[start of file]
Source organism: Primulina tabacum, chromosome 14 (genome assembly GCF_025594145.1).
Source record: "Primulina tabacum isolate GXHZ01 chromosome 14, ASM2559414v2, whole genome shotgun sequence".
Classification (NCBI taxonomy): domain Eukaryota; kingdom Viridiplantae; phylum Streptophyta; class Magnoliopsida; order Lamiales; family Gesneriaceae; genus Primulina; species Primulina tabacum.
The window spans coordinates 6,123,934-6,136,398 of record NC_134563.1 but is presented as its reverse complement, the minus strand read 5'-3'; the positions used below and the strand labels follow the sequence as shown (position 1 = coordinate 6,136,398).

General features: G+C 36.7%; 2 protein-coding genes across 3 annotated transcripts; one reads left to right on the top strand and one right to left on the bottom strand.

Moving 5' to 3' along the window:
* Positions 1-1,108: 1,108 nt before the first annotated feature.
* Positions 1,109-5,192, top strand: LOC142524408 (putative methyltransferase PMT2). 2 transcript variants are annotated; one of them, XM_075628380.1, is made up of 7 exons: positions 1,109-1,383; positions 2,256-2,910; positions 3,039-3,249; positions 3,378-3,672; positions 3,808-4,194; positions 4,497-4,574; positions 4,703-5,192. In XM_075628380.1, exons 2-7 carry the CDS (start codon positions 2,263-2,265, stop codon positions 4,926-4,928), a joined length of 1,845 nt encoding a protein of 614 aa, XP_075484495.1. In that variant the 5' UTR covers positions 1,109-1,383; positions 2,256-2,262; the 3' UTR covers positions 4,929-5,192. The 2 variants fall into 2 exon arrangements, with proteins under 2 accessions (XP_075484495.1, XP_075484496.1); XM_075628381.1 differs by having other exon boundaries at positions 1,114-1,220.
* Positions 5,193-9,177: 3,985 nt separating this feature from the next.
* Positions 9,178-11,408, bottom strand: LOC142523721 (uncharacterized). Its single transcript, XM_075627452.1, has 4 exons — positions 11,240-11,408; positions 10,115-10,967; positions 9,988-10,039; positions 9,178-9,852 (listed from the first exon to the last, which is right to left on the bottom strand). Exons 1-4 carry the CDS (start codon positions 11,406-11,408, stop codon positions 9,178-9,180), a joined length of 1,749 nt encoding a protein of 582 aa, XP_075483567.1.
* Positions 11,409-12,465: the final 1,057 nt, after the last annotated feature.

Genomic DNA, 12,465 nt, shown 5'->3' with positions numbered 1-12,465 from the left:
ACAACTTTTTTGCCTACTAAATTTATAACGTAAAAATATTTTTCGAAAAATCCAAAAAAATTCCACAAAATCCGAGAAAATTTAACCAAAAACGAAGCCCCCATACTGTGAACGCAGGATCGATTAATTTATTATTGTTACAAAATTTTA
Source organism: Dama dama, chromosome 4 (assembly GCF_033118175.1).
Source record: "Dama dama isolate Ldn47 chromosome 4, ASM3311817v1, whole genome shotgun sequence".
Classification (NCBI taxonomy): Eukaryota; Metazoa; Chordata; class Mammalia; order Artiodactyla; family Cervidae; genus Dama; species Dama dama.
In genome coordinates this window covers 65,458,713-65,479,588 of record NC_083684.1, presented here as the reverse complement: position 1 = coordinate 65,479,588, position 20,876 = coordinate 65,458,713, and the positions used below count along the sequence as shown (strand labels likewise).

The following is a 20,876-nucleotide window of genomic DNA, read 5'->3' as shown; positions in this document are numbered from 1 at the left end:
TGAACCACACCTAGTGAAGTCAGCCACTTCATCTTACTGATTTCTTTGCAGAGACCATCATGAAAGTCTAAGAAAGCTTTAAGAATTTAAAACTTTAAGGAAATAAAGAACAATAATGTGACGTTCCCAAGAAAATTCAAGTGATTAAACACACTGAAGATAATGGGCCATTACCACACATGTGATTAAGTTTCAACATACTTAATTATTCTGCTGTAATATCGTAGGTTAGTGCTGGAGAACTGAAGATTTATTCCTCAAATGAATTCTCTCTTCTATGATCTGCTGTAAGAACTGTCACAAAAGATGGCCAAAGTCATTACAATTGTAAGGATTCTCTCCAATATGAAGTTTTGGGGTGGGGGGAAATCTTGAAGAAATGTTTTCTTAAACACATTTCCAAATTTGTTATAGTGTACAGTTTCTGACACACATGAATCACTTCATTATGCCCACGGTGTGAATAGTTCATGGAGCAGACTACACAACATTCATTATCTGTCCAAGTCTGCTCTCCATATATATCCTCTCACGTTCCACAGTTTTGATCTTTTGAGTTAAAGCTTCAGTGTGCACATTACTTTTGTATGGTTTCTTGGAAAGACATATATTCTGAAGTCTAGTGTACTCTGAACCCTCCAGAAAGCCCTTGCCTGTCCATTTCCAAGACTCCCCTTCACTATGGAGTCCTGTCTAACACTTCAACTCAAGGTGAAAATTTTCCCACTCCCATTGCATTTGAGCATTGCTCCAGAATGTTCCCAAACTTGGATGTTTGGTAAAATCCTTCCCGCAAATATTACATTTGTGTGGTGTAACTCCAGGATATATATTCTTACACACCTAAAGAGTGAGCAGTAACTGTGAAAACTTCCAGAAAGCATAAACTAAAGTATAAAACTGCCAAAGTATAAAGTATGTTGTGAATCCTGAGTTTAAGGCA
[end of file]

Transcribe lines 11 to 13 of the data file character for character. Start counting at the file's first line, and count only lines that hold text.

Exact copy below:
* Positions 11,409-12,465: the final 1,057 nt, after the last annotated feature.

Genomic DNA, 12,465 nt, shown 5'->3' with positions numbered 1-12,465 from the left:
ACAACTTTTTTGCCTACTAAATTTATAACGTAAAAATATTTTTCGAAAAATCCAAAAAAATTCCACAAAATCCGAGAAAATTTAACCAAAAACGAAGCCCCCATACTGTGAACGCAGGATCGATTAATTTATTATTGTTACAAAATTTTA